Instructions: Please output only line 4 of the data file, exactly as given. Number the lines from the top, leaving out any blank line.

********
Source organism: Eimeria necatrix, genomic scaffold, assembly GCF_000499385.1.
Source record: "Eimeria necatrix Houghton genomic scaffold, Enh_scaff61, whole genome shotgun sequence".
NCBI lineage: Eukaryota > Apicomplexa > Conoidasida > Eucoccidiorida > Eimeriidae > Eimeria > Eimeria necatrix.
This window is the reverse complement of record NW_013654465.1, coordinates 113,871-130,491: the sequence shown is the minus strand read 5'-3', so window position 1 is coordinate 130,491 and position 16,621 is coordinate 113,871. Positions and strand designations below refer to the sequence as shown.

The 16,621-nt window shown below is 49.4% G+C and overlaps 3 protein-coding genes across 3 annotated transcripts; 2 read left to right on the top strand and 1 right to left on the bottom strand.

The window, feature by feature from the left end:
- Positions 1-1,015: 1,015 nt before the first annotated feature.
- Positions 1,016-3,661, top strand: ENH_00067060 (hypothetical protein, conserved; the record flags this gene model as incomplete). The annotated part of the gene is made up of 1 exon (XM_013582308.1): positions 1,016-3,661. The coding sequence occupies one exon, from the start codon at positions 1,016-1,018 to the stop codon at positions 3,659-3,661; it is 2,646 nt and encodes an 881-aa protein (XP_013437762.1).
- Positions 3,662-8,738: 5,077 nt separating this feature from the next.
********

This window is the reverse complement of record NW_013654465.1, coordinates 113,871-130,491: the sequence shown is the minus strand read 5'-3', so window position 1 is coordinate 130,491 and position 16,621 is coordinate 113,871. Positions and strand designations below refer to the sequence as shown.